Ackley also tested the ultimate yield strength of various military bolt-action rifle actions by blowing them up with incremental blue-pill loads. Because cheap military suprplus bolt actions were popular for sporting conversions, Ackley thought it germane to see which ones were safe for expected handloads. He did them all—Mosins, Lee-Enfields, M1917 Enfields, Mausers, Springfields and the Japanese Arisaka. The winner, hands down, was the Japanese Type 99 Arisaka.

Army Ordnance repeated the experiment and confirmed his results. The Japanese rifle had a reputation for coming apart in .30-06 conversions. The quick-and-dirty conversion was to “re-chamber” the rifle to .30-06 without setting the barrel back, but by simply reaming out the chamber and modifying the magazine liner to take the longer round. Thousands of these Arisakas were converted from captured Japanese stocks and issued to Korean troops. The bullet was a sloppy fit, but with soft brass it often worked—for a while—because the .30-06 case would simply expand into the oversized part of the old 7.7mm Japanese chamber and seal. However, when the brass split and let gas into the action, it was a boobytrap—but not due to any weakness of the action itself.

Ackley also took opened GI bullet jackets and shoved them halfway down the barrels and fired a regular round through them. Other than slightly ringing the barrel, no adverse effects were noted. Whereas a complete barrel obstruction could cause a rupture, the hollow jackets comprised a tube, so no air could compress between them and the oncoming bullet.


Ackley was not only a prolific writer of his multi-volume Handbook for Shooters and Reloaders, which required a monumental body of research, but also a regular contributor to magazines. He was on the technical staff of Guns & Ammo and was the gunsmithing columnist for Shooting Times. He enjoyed a hard-won reputation for always telling it like it is and predicating what he said in print on original, painstaking research. (The operative word here is “original”; he did not take anybody’s word nor pass along thrice-told tales.)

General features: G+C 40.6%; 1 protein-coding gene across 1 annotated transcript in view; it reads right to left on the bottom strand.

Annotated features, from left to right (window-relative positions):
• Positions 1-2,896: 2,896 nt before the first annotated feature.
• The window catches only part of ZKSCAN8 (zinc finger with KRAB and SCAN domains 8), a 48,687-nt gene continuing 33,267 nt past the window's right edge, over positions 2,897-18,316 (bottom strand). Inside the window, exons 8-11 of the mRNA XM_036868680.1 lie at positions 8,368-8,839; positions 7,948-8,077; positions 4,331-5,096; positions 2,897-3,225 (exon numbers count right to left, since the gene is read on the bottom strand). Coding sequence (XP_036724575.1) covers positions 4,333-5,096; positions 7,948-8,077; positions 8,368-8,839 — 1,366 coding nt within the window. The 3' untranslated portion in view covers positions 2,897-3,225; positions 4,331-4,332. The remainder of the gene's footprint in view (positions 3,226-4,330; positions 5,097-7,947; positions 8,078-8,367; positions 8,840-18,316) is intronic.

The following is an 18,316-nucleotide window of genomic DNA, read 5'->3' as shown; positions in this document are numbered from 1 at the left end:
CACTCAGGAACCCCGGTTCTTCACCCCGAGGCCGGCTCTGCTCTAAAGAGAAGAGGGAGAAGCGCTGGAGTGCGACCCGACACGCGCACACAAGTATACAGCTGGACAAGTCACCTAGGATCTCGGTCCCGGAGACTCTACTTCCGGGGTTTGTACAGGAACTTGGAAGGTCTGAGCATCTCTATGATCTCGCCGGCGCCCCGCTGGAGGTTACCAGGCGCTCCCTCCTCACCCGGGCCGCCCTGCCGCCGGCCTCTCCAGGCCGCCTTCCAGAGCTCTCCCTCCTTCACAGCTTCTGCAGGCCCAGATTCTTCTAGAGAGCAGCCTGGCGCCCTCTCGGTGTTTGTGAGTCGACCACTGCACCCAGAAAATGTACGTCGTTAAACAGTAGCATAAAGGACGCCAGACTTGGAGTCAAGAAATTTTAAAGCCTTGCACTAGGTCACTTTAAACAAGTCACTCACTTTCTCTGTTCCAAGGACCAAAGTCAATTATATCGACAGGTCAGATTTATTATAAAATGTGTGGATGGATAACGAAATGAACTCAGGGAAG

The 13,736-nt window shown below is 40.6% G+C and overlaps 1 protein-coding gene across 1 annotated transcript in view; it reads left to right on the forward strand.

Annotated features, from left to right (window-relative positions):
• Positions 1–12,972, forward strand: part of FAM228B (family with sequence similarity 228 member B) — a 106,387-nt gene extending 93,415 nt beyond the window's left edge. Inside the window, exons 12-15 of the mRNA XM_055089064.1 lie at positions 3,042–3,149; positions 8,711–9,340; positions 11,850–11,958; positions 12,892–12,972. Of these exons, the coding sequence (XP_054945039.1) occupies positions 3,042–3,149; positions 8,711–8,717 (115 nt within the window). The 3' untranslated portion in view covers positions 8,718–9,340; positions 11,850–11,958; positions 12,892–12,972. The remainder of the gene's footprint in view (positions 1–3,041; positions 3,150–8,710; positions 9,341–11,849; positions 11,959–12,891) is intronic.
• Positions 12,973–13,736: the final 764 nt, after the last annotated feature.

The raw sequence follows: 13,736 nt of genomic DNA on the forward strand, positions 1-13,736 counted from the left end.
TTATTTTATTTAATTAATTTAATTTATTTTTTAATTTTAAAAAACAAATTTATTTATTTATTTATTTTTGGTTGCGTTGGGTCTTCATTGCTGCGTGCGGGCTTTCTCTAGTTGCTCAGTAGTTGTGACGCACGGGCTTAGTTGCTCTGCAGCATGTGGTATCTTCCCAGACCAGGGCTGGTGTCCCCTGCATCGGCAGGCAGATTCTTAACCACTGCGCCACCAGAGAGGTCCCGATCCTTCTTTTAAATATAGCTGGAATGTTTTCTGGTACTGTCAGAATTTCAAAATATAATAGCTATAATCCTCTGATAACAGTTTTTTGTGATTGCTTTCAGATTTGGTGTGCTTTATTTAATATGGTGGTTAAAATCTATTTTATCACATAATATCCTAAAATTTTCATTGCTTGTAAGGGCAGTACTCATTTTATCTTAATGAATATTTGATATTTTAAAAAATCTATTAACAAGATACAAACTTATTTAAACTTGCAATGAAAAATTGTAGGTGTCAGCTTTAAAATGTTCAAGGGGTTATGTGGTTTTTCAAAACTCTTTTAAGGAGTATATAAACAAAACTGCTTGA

Ackley rifle barrels were in high demand not only for experimental work but also by other custom-rifle makers who proudly offered “barrels by Ackley.” Ackley barrels were also used in the early space program, to simulate impacts from fast-moving space debris. Ackley was probably the leading experimenter (as opposed to advertising proponent) of hypervelocity, though not at the neglect of other projectiles. His research revealed a phenomenon he called “shockdown power,” compared with “knockdown power.” The accepted premise is simply that, as speed increases, shock increases. But Ackley found that beyond the threshold of 4,000 fps, a whole new dynamic is created, which cannot be equaled with lesser speed no matter the mass.

At 30 feet, he fired rounds into the half-inch-thick glacis plate of a GI half-track. The results were astounding: A 100-grain .270 bullet left a shiny spot on the armor plate; two shots from GI .30-06 AP left shallow craters of .070 and .098 inches; and a wee 48-grain .220 Swift bullet consistently burned holes with 0.375-inch diameters completely through the armor. The results spoke for themselves. As a result of shock, the bullet crossed the threshold of hypervelocity, creating a dynamic that cannot be achieved any other way. But does that translate to performance on game animals? Ackley allowed that, if he had to pick only one rifle for hunting North American game, it would be a .220 Swift.